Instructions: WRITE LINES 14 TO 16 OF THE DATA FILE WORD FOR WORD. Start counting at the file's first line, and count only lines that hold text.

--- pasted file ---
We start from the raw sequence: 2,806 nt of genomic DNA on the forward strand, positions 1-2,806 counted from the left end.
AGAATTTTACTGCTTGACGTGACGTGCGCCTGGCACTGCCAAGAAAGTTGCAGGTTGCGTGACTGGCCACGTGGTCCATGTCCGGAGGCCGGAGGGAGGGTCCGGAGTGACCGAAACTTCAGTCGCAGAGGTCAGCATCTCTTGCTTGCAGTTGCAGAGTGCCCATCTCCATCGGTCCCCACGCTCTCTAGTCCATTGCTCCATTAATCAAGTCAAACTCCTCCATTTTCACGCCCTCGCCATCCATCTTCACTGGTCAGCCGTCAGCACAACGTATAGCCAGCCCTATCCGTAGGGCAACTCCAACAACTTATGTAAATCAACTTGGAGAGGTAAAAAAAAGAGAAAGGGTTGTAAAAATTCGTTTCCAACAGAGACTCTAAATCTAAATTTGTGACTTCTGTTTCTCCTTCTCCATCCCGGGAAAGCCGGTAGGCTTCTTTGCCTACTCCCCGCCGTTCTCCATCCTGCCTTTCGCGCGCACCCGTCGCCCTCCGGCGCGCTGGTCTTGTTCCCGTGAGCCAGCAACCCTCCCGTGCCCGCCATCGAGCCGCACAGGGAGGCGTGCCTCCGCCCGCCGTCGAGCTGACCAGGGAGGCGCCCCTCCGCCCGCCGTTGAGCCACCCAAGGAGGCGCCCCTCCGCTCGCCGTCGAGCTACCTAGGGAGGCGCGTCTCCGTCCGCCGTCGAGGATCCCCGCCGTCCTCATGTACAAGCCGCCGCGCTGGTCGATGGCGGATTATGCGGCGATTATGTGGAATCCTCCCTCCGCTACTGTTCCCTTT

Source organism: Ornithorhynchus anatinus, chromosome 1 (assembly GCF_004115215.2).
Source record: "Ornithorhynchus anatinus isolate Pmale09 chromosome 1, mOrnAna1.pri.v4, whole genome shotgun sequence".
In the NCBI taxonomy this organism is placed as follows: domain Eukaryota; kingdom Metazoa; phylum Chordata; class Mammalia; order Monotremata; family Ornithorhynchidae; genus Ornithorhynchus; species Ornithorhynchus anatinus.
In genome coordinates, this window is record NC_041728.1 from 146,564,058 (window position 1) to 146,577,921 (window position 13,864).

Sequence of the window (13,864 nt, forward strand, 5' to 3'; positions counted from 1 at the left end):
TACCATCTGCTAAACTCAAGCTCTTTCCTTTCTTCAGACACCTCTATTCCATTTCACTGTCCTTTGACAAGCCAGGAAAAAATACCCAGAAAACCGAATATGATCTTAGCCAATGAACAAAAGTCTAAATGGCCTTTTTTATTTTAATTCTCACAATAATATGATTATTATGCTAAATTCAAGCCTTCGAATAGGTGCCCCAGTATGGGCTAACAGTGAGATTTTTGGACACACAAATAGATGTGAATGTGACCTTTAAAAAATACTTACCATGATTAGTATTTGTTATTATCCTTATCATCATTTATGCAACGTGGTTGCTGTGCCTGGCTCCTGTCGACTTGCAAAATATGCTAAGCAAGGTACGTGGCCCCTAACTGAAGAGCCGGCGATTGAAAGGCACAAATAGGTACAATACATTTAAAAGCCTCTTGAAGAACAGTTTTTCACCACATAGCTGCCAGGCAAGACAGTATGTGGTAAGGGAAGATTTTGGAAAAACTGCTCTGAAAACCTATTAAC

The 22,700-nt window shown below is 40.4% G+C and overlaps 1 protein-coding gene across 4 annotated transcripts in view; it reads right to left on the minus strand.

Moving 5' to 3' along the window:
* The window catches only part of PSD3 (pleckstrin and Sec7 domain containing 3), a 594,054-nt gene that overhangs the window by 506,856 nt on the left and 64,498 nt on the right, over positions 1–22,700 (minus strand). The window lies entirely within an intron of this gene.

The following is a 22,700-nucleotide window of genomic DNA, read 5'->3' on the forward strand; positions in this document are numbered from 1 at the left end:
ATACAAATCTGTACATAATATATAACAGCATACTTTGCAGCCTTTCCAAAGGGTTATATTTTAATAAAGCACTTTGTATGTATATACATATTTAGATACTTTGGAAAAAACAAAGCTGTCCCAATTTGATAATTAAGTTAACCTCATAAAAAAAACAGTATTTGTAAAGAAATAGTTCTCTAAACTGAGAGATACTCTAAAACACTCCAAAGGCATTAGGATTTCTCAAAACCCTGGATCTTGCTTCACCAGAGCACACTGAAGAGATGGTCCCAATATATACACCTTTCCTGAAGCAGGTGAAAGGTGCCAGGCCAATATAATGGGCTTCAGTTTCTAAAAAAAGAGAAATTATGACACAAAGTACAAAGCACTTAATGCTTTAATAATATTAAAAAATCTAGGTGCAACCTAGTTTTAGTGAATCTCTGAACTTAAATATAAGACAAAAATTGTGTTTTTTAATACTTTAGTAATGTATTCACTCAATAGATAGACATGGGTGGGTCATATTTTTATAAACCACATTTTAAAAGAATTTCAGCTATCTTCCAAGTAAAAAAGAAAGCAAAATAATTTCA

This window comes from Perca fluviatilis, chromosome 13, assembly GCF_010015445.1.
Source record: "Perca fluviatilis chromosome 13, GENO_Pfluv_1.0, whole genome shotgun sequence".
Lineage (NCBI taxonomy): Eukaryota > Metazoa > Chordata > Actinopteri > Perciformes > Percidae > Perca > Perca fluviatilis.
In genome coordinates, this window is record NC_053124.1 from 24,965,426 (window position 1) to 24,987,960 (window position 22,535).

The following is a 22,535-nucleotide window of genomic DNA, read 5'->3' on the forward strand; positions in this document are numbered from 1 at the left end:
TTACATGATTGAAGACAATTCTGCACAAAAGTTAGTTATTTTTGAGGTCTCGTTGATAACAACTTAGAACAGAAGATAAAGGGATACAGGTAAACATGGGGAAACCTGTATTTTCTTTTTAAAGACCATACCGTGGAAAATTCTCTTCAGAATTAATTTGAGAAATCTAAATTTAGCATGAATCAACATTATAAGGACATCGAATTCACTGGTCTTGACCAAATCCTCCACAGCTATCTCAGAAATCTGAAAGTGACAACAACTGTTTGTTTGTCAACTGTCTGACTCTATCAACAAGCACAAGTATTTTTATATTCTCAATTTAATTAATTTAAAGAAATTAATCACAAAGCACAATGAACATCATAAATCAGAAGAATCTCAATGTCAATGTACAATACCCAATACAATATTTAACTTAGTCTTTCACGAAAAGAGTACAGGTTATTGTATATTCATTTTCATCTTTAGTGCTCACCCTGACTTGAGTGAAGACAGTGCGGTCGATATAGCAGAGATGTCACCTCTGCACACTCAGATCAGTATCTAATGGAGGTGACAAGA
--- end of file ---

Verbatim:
This window comes from Perca fluviatilis, chromosome 13, assembly GCF_010015445.1.
Source record: "Perca fluviatilis chromosome 13, GENO_Pfluv_1.0, whole genome shotgun sequence".
Lineage (NCBI taxonomy): Eukaryota > Metazoa > Chordata > Actinopteri > Perciformes > Percidae > Perca > Perca fluviatilis.